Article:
sighOS

It seems like only yesterday that I had to warn you all that from time to time, I write sensible posts about serious matters and here I am having to do precisely that again already.

I’ll try and keep it short — this isn’t a shaggy dog story and doesn’t, therefore, need to tease you before delivering the punchline.

If you recall, I drew your attention to the fact that an awful lot of people don’t know as much as they think they do … championing solutions that aren’t solutions,

[Since the recent update of Firefox mobile to version 79, it is unusable on Android, if you have any concerns about privacy. As a result, I have found myself using the Torbrowser whilst I wait for extension support to be restored to Firefox. So, an update to the above is in order: the mobile version of Torbrowser seems to have NoScript enabled by default.]

Big news for iOS users is that version 81 can now be set as the default browser on their devices.

Oh, dear …. where to even start.

I’m gonna gloss over the detail that, no, it can’t be … because, whether it’s set to be the default browser or not is immaterial (under the Firefox skin, the browser engine is Safari, so you aren’t even using Firefox on iOS anyway) — you can investigate the details of that for yourselves.

The point I’m going to make here is that, immediately, there arose debates about the efficacy of third party browsers on iOS due to that fact, with people, quite reasonably pointing out they are not able to use the Content Filtering API and thus cannot effectively block web elements as the ‘pure’ Safari browser can.

And the next thing you know, you’ve got people chipping in with observations that

“Anyone can block ads and videos by just setting it to not display images. Even the social media tracking icons are GONE. And the web bugs, etc. […] the browser never sends a request to load a tracking image or video, they can’t track you.”

*sigh*

If … IF … that’s how it works, great.

But it’s exceedingly unlikely that it does.

Remember, third party browsers are not able to use the Content Filtering API on iOS. So, what are the chances that they make full use of the image blocking feature rather than simply making a request to the OS that it not render them?

Even on Windows/Linux/Android … where Firefox does have control over whether and how it loads web elements … blocking an element does not necessarily mean it never gets referenced.

Which is why it is important to use uMatrix rather than simply an ad blocker and NoScript: where your adblocker might prevent images from rendering … and NoScript will prevent scripts from running … unlike uMatrix (which blocks them at the domain level), neither of them prevents the elements from being loaded in the first place. And that means the site you visit knows not only that they were requested and when but also how; meaning it can track things like what browser you are using and details about your system (like display resolution) as a result, by returning different images and different scripts for different browsers.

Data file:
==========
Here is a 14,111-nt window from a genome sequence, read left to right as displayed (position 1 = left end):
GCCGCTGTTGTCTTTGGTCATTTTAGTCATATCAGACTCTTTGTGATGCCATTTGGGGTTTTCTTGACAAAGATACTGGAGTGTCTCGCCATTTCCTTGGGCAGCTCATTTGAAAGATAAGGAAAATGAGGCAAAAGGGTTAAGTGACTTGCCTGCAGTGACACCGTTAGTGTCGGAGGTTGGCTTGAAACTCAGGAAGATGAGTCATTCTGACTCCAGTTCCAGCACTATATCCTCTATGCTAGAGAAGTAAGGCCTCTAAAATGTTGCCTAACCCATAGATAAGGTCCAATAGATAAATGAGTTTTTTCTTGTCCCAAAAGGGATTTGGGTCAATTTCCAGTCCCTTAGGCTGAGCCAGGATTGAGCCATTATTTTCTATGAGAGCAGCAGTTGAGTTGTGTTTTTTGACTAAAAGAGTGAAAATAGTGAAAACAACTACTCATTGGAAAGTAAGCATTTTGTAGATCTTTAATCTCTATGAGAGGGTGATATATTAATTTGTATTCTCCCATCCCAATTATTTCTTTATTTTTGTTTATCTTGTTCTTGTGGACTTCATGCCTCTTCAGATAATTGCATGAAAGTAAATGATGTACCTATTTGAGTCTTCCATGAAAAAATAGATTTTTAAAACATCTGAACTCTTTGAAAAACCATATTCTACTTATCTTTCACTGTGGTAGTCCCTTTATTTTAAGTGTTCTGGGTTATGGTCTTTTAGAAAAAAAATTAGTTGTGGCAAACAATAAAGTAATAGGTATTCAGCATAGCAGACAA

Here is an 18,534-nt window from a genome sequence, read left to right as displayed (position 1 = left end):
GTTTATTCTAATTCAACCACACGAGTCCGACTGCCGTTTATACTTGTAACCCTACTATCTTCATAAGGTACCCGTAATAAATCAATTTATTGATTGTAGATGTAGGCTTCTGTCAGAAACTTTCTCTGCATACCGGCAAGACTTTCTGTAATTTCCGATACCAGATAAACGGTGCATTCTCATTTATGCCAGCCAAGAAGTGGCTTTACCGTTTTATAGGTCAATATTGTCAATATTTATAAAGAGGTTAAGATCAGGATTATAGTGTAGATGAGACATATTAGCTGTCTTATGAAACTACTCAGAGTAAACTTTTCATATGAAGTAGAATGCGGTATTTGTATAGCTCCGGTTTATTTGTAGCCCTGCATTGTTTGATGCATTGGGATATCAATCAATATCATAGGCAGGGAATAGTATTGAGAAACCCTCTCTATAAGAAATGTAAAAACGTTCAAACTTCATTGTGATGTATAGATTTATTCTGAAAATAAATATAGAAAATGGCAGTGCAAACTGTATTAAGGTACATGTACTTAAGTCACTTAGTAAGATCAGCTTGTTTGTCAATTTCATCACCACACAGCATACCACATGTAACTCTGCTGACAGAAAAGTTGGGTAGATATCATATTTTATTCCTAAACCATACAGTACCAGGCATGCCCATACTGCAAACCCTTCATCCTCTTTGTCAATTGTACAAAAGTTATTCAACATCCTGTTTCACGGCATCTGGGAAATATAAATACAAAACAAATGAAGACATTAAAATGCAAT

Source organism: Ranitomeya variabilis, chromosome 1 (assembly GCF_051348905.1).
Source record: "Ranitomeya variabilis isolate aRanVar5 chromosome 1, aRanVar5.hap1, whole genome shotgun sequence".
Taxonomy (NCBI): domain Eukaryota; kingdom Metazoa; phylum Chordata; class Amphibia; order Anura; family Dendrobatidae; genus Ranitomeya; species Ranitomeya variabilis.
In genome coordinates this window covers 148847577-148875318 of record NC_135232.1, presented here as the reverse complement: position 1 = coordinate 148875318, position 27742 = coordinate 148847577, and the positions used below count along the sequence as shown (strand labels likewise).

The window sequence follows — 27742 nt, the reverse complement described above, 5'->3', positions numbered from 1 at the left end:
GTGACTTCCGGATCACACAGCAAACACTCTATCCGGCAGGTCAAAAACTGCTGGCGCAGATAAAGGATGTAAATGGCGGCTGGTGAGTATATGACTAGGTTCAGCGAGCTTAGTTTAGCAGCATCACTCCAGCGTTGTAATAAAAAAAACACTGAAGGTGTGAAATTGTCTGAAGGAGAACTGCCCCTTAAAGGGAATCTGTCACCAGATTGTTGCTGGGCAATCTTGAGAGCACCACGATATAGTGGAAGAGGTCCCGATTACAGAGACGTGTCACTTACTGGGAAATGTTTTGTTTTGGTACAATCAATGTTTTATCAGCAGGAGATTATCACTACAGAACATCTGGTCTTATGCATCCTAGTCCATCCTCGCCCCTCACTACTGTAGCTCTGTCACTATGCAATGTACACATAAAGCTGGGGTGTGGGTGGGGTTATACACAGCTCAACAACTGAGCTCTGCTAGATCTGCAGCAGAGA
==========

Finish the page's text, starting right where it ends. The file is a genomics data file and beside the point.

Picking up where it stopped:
This is the kind of exploit used by the Conficker worm and resulted in its evolution after Microsoft disabled the autorun feature for non-optical media in Windows, such that the simple fact that a call had been made to the autoplay service meant that, although the autoplay option was never displayed for non-optical media, Conficker made use of the mechanism invisibly by latching on to a side-effect of the call. I won’t bore you with the details, not simply because they’re boringly technical but because, it’s been so long since it was an issue that I don’t remember them any more … but, at the time, it was significant that Microsoft simply disabling the autorun feature was insufficient to protect users against infection because the mere existence of the autoplay technology was enough to enable Conficker.

Simply preventing the browser from rendering images is equivalent to disabling autorun — no, you can’t see what’s happening … but it’s still happening.

Moreover, the loading of images and videos is not the only way you are tracked — without mention of fingerprinting … in particular methods of the kind that CanvasBlocker and Chameleon attempt to mitigate against … the level of knowledge evidenced by the person giving advice is suspiciously lacking.

The moral of the story is: do not listen to other people who blithely dismiss issues … they are know-nothing idiots.

[Corrections]

  1. Do do not listen to other people ̶w̶h̶o̶ ̶b̶l̶i̶t̶h̶e̶l̶y̶ ̶d̶i̶s̶m̶i̶s̶s̶ ̶i̶s̶s̶u̶e̶s̶ … they are know-nothing idiots.
  2. The moral of the story is: I’m fantastic ¹.


¹ Sorry E. Scott … I (nearly) forgot.

There he goes. One of God's own prototypes. A high-powered mutant of some kind never even considered for mass production. Too weird to live and too rare to die.